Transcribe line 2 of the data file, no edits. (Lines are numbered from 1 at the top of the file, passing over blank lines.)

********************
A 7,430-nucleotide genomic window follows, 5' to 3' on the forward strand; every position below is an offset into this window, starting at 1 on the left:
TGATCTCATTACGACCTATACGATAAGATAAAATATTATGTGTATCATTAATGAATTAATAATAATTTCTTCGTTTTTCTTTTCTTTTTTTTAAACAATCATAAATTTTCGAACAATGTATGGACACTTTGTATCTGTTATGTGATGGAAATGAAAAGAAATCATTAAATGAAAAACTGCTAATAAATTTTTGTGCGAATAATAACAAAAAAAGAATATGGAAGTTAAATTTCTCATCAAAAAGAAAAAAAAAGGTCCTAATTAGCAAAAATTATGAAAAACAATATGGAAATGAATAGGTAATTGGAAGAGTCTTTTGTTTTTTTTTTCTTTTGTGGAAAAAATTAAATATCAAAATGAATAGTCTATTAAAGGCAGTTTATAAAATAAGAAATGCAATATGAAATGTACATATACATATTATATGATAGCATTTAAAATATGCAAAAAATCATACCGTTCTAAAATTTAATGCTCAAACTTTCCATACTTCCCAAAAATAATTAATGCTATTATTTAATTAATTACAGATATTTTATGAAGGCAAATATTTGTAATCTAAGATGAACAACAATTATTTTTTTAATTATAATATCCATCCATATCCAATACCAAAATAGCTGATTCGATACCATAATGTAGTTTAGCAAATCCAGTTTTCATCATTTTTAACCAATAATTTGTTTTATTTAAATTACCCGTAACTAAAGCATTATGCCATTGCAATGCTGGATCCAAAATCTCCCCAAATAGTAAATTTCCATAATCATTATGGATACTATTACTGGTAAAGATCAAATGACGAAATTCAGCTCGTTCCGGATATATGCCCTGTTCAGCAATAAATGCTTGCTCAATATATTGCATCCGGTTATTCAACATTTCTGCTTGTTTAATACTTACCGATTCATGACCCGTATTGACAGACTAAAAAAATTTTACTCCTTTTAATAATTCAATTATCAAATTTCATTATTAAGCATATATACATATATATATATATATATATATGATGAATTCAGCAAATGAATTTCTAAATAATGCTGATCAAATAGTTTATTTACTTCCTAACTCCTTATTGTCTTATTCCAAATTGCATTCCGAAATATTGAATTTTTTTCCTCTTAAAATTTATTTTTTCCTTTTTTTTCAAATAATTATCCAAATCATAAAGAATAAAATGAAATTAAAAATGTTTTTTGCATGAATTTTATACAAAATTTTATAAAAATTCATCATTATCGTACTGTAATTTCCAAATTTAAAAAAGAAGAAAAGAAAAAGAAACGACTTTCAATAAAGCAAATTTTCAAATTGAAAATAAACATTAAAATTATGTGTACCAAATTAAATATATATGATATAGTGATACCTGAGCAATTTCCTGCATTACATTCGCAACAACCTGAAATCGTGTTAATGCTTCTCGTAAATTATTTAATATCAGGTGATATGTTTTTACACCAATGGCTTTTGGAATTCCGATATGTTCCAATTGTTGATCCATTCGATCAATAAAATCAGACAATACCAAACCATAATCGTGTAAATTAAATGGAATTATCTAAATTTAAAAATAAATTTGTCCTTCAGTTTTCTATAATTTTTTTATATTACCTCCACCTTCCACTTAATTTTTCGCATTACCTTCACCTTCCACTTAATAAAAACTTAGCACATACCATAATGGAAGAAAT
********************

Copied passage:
TGATCTCATTACGACCTATACGATAAGATAAAATATTATGTGTATCATTAATGAATTAATAATAATTTCTTCGTTTTTCTTTTCTTTTTTTTAAACAATCATAAATTTTCGAACAATGTATGGACACTTTGTATCTGTTATGTGATGGAAATGAAAAGAAATCATTAAATGAAAAACTGCTAATAAATTTTTGTGCGAATAATAACAAAAAAAGAATATGGAAGTTAAATTTCTCATCAAAAAGAAAAAAAAAGGTCCTAATTAGCAAAAATTATGAAAAACAATATGGAAATGAATAGGTAATTGGAAGAGTCTTTTGTTTTTTTTTTCTTTTGTGGAAAAAATTAAATATCAAAATGAATAGTCTATTAAAGGCAGTTTATAAAATAAGAAATGCAATATGAAATGTACATATACATATTATATGATAGCATTTAAAATATGCAAAAAATCATACCGTTCTAAAATTTAATGCTCAAACTTTCCATACTTCCCAAAAATAATTAATGCTATTATTTAATTAATTACAGATATTTTATGAAGGCAAATATTTGTAATCTAAGATGAACAACAATTATTTTTTTAATTATAATATCCATCCATATCCAATACCAAAATAGCTGATTCGATACCATAATGTAGTTTAGCAAATCCAGTTTTCATCATTTTTAACCAATAATTTGTTTTATTTAAATTACCCGTAACTAAAGCATTATGCCATTGCAATGCTGGATCCAAAATCTCCCCAAATAGTAAATTTCCATAATCATTATGGATACTATTACTGGTAAAGATCAAATGACGAAATTCAGCTCGTTCCGGATATATGCCCTGTTCAGCAATAAATGCTTGCTCAATATATTGCATCCGGTTATTCAACATTTCTGCTTGTTTAATACTTACCGATTCATGACCCGTATTGACAGACTAAAAAAATTTTACTCCTTTTAATAATTCAATTATCAAATTTCATTATTAAGCATATATACATATATATATATATATATATATGATGAATTCAGCAAATGAATTTCTAAATAATGCTGATCAAATAGTTTATTTACTTCCTAACTCCTTATTGTCTTATTCCAAATTGCATTCCGAAATATTGAATTTTTTTCCTCTTAAAATTTATTTTTTCCTTTTTTTTCAAATAATTATCCAAATCATAAAGAATAAAATGAAATTAAAAATGTTTTTTGCATGAATTTTATACAAAATTTTATAAAAATTCATCATTATCGTACTGTAATTTCCAAATTTAAAAAAGAAGAAAAGAAAAAGAAACGACTTTCAATAAAGCAAATTTTCAAATTGAAAATAAACATTAAAATTATGTGTACCAAATTAAATATATATGATATAGTGATACCTGAGCAATTTCCTGCATTACATTCGCAACAACCTGAAATCGTGTTAATGCTTCTCGTAAATTATTTAATATCAGGTGATATGTTTTTACACCAATGGCTTTTGGAATTCCGATATGTTCCAATTGTTGATCCATTCGATCAATAAAATCAGACAATACCAAACCATAATCGTGTAAATTAAATGGAATTATCTAAATTTAAAAATAAATTTGTCCTTCAGTTTTCTATAATTTTTTTATATTACCTCCACCTTCCACTTAATTTTTCGCATTACCTTCACCTTCCACTTAATAAAAACTTAGCACATACCATAATGGAAGAAAT